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Trivium really built up a lot of hype when it came to their newest release In Waves. They started out as a aggressive metalcore band with lots of screaming, then for The Crusade, they went to a melodic thrash metal side completely. Shogun was like the mixture of both styles and really showcased their talent and where they stand at that point in their careers while reflecting everything they’ve already done. They promised that In Waves will be their return to their roots in Ascendency and Ember To Inferno, and they were mostly right. I had a little doubt to this, as this is also their first album with their new drummer Nick Augusto (ex-Maruta), who was in a band with Paulo Gregoletto (bassist) before Trivium called Metal Militia.
They did not completely ditch the singing and bring back the rawness as I was under the impression that they would do. Not saying that I don’t like it, I absolutely love both their styles. But I would be more comfortable by saying this album is a continuation of what Shogun was, as this album shows both sides equally like their previous album had done. The first song “In Waves” starts off with a scream filled breakdown a’la Ascendency, then heads into the melodic side of things that sounds like it was taken straight off of The Crusade. This song doesn’t have the complicated riffs that fill just about every other Trivium song, other than the solo halfway through the song, and instead opt to make it simple yet catchy.
The true shredding begins with “Inception Of The End,” which brings the energy that was promised and goes beyond that. The music is strictly metalcore, but the lyrics go back and forth between the epic singing and the awesome screams that made them famous in the first place. The drums are really put out more and Augusto really goes out of his way to provide more depth into the song instead of just being your everyday standard drummer that just keeps a song going. I feel that he will be establishing himself as a true force within the next few years.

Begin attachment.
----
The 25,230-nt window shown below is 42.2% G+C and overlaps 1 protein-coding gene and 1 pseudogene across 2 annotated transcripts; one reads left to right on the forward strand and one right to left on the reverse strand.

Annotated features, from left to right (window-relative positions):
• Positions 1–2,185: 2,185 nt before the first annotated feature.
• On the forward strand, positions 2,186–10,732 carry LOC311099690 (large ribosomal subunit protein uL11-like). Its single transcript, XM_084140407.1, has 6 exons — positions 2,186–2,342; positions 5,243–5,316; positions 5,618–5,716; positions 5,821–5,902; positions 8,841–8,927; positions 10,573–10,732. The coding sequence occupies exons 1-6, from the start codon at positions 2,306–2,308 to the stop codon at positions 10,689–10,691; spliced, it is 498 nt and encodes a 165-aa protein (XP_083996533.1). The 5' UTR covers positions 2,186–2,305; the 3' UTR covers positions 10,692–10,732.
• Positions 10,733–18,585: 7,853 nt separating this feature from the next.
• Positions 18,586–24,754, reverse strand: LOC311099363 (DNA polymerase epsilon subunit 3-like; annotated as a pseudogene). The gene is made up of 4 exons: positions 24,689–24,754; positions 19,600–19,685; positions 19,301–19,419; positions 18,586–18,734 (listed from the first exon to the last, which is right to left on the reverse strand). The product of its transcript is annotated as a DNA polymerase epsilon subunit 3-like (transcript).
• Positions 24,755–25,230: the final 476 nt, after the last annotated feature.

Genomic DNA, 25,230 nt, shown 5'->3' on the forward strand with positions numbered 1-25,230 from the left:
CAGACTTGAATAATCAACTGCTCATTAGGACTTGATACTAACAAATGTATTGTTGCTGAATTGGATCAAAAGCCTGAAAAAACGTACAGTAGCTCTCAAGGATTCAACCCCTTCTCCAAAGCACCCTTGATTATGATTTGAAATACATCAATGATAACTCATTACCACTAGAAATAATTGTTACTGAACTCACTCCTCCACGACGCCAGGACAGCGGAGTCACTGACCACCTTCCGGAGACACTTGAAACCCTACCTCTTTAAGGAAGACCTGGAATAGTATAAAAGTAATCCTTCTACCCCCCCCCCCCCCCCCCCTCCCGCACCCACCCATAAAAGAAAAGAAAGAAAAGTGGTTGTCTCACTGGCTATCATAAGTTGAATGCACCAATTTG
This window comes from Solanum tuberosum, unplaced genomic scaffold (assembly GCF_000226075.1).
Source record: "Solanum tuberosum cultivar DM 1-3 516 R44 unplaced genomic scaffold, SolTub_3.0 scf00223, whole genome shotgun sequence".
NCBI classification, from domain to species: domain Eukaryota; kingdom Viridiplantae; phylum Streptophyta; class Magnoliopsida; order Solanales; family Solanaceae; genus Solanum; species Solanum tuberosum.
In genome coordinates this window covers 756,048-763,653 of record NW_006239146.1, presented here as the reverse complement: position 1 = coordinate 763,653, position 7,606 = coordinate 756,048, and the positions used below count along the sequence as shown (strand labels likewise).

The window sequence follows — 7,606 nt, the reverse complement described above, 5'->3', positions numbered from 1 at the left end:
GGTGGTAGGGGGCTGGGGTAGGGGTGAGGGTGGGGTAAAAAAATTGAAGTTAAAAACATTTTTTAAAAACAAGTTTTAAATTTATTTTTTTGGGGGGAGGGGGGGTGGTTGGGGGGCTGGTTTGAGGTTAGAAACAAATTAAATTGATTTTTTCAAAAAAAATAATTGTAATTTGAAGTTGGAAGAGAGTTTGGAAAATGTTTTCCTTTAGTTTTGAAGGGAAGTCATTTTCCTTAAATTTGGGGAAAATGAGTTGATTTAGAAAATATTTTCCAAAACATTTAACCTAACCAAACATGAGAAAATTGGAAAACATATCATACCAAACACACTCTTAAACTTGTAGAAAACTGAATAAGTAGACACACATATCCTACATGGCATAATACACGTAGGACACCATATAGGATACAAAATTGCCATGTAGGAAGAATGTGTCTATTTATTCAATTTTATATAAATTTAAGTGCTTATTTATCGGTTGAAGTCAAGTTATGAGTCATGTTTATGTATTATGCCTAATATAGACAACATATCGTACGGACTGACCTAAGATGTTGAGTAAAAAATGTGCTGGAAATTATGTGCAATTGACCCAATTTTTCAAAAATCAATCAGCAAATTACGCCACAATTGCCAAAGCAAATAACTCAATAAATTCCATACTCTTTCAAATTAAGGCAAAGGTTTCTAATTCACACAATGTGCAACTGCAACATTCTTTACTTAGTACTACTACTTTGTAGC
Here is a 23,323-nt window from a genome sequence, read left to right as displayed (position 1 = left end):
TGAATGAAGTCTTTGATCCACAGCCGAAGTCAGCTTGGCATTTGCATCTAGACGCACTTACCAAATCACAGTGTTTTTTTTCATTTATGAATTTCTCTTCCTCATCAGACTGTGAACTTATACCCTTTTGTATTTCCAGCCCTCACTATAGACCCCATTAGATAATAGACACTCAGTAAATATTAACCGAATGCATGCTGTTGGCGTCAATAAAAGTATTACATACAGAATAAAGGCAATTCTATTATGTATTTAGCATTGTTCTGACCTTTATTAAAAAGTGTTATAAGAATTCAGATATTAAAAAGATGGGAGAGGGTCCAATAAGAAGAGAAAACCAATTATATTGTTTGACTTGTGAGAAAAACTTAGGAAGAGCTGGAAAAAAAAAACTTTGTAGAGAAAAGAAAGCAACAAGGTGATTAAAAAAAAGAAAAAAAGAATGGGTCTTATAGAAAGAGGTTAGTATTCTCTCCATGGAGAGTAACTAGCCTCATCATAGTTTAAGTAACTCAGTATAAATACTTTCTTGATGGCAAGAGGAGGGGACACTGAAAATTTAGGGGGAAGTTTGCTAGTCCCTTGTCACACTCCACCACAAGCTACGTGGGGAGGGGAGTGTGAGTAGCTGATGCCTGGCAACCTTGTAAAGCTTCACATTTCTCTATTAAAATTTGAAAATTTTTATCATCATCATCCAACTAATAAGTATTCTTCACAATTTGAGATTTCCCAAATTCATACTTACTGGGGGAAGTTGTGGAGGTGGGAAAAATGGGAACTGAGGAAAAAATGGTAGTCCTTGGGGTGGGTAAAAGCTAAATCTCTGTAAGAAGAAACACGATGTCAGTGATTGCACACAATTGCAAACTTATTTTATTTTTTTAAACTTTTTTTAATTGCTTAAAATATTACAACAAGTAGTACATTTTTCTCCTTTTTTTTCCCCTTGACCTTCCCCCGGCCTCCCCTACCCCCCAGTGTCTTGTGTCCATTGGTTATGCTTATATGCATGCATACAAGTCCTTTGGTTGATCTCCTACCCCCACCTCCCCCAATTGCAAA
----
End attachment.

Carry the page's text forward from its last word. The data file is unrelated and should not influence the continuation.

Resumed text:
The track “Watch The World Burn” is a track that shows Trivium branching out more beyond their usual sound of either metalcore or thrash. It’s more of a progressive track overall with metalcore influences and a melodic thrash chorus line in my opinion. The build up into riffs, then a heavy prog bridge with epic vocals over the song, then thrash chorus, this track has it all.
One track that really brings me back to the good ol’ days is “A Skyline Severance.” It is very reminiscent of the tracks “Ascendency” and “Drowned and Torn Asunder” in terms of how the track is structured. It’s got a soft yet heavy build up, before heading into the faster realm of music, then straight into the first verse. Matt Heafy (vocalist and lead guitarist) exhibits a deeper screaming that I haven’t really heard before, but it’s spread throughout the song. The guitar work on this song is one of Trivium’s all time best, and the drums really stand out more than ever. They really speed up the song around the two minute eighteen second mark by working in tandem with the guitars and fueling each other, all before bringing out a solo, verse, then another truly epic solo that really stands among anything they’ve ever done.
This album has shown the world that Trivium will never fade out of sight. Although I don’t really think that In Waves fully brought them back to their roots like they’ve been saying over the past few months, those moments are definitely there that have been missing since Ascendency. The song structuring for a few of the songs has shown a new side of Trivium, and they have refined the mixture of both their metalcore and melodic thrash metal sides into one cosmic entity. Another stand out track that I have saved as a flavor saver is “Caustic Are the Ties That Bind.” It’s something entirely new and definitely worth checking out.
This is my message to Trivium: After hearing this album, I would absolutely love to see you all try your hand into the progressive metal genre. Maybe as an EP or something, but I have faith that it will show yet another epic side of Trivium that would bring in more new fans and not alienate the long time fans of your music.